Prescribing antipsychotics in child and adolescent psychiatry: guideline adherence.

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Prescribing antipsychotics in child and adolescent psychiatry: guideline adherence.

Eur Child Adolesc Psychiatry. 2020 Feb 12;:

Authors: Dinnissen M, Dietrich A, van der Molen JH, Verhallen AM, Buiteveld Y, Jongejan S, Troost PW, Buitelaar JK, Hoekstra PJ, van den Hoofdakker BJ

Abstract
Antipsychotics are often prescribed to children and adolescents, mostly off-label. We aimed to assess adherence to recommendations of guidelines for antipsychotic prescription. We reviewed 436 medical records from 155 clinicians from 26 clinics within three Dutch child and adolescent psychiatry organizations (n = 398 outpatient, n = 38 inpatient care). We assessed target symptoms, diagnostic process, prior and concomitant treatment, and consideration of contra-indications. Multiple logistic regression assessed the role of age, sex, and psychiatric diagnosis on adherence to three main recommendations: to (1) prescribe antipsychotics only after other treatments proved insufficient, (2) always combine antipsychotics with psychosocial interventions, and (3) not prescribe multiple antipsychotics simultaneously. Most patients received off-label antipsychotics. Main target symptoms were inattention/hyperactivity (25%), aggression (24%), and other disruptive behaviors (41%). Most patients underwent diagnostic evaluation before the first prescription; however, screening of contra-indications was low (0.2-19%). About 84% had previously received psychosocial treatment and 48% other psychoactive medication, but 9% had not received any treatment. Notably, only 37% continuously received concomitant psychosocial treatment. Simultaneous use of multiple antipsychotics occurred in 3.2%. Younger children were at higher risk of non-adherence to guideline recommendations regarding prior and concomitant treatment, children with autism spectrum disorder or attention-deficit/hyperactivity disorder more likely not to receive concomitant psychosocial treatment. Sex did not significantly affect adherence. Our findings implicate insufficient adherence to important recommendations regarding antipsychotic use in children and adolescents. Especially younger children are at higher risk of receiving suboptimal care. There is an urgency to consistently offer psychosocial interventions during antipsychotic treatment.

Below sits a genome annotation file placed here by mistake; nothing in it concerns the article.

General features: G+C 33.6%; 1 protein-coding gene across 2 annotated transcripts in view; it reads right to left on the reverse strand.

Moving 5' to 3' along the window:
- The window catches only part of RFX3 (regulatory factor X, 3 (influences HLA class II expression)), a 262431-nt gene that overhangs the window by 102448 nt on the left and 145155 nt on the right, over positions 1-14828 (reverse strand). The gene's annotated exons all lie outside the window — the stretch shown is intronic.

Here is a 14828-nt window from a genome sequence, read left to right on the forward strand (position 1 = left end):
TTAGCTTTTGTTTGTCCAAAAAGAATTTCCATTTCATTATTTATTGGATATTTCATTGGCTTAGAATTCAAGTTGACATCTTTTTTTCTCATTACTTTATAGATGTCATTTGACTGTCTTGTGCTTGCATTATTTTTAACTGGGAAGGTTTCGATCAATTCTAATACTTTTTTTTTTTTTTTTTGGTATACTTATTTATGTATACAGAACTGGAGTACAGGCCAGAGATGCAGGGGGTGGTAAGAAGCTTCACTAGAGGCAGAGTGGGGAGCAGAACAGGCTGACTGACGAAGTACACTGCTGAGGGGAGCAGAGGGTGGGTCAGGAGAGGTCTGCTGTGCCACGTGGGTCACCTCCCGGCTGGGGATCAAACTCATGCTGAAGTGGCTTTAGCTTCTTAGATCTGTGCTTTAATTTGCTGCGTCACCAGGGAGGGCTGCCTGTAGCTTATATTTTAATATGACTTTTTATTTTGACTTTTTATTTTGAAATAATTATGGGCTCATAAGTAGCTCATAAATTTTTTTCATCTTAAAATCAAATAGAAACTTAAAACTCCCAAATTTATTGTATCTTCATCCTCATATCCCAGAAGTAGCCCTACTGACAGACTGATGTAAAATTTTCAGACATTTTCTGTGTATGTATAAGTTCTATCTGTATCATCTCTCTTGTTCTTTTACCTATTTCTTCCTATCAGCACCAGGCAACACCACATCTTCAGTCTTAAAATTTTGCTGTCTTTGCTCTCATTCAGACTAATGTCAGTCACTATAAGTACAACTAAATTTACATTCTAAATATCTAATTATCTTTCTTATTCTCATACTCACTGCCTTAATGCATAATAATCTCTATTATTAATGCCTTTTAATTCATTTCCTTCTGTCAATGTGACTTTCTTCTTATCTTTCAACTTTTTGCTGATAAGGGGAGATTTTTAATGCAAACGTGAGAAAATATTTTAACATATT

PMID: 32052173 [PubMed – as supplied by publisher]

via https://www.ncbi.nlm.nih.gov/pubmed/32052173?dopt=Abstract


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